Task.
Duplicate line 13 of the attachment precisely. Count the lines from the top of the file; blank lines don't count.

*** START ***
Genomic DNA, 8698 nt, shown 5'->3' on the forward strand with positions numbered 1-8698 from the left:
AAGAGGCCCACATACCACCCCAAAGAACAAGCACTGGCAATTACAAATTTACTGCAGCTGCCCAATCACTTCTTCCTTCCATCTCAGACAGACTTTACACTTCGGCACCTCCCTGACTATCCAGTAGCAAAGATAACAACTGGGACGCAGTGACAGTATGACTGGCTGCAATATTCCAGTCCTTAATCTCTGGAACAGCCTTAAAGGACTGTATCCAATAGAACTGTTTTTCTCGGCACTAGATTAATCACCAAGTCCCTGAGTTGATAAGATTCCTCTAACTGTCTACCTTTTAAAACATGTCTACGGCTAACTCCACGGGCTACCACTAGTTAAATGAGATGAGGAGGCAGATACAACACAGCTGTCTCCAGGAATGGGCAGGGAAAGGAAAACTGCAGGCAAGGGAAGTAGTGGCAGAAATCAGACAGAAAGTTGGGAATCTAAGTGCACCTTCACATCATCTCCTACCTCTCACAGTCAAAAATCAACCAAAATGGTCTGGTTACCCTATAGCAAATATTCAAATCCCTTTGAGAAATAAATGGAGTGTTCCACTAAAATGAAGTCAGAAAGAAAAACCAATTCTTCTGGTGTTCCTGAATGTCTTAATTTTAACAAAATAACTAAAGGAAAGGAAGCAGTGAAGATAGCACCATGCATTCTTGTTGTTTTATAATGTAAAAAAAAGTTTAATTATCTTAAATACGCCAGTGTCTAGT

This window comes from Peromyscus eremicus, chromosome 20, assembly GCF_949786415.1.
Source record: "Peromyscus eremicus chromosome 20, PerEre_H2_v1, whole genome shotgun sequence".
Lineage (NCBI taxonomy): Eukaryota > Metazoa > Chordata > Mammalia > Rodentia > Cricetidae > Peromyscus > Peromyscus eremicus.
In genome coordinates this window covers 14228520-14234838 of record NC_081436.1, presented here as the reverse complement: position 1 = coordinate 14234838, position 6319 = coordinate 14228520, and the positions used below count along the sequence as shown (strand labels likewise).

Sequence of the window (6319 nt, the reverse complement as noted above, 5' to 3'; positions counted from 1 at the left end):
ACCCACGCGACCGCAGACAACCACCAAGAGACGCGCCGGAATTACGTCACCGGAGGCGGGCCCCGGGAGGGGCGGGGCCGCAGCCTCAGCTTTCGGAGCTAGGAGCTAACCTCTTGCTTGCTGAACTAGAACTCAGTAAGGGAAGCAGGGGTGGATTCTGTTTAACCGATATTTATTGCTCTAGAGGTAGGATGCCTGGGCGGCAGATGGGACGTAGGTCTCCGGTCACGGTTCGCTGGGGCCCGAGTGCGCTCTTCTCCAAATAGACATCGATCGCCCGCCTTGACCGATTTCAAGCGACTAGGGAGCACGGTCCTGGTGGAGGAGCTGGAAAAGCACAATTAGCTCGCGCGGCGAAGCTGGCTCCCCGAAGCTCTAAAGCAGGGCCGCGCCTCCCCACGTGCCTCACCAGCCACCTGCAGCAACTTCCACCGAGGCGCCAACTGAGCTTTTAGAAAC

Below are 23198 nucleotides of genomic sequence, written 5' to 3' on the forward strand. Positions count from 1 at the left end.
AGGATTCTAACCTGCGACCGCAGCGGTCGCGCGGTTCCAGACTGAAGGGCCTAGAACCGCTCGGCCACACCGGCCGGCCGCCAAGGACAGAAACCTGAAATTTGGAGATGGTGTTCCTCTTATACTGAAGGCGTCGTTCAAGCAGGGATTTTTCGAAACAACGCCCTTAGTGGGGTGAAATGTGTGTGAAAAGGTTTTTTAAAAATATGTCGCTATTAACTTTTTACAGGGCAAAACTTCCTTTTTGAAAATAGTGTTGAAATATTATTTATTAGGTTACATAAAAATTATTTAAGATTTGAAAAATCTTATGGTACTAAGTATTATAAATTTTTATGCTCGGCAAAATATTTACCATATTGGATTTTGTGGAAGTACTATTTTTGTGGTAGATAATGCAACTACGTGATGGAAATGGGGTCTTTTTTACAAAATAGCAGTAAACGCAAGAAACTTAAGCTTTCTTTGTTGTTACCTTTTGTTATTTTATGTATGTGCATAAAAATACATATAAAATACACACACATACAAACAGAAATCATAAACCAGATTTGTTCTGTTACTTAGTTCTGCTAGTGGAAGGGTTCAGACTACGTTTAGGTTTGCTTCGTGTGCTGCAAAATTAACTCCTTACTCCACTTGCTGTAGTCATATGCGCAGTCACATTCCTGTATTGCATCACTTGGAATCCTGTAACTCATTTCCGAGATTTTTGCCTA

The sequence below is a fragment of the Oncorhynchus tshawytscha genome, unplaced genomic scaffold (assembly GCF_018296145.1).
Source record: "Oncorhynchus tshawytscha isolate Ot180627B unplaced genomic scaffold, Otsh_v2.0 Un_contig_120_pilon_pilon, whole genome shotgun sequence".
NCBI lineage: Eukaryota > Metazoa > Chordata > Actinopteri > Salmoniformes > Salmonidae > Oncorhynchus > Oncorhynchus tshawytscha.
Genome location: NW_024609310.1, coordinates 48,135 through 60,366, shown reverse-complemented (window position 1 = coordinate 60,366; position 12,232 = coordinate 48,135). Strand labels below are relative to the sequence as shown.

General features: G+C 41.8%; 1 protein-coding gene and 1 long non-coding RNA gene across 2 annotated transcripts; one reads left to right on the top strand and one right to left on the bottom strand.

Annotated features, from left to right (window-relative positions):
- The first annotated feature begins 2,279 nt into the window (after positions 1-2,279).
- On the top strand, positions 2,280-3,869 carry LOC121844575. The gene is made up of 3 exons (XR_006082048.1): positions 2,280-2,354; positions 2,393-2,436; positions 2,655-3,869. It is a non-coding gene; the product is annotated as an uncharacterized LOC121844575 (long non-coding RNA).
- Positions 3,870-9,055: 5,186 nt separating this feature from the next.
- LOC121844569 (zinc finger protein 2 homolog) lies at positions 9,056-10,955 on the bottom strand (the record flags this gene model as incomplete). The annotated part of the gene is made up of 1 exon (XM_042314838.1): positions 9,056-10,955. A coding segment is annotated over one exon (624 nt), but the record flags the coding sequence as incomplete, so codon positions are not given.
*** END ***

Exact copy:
NCBI lineage: Eukaryota > Metazoa > Chordata > Actinopteri > Salmoniformes > Salmonidae > Oncorhynchus > Oncorhynchus tshawytscha.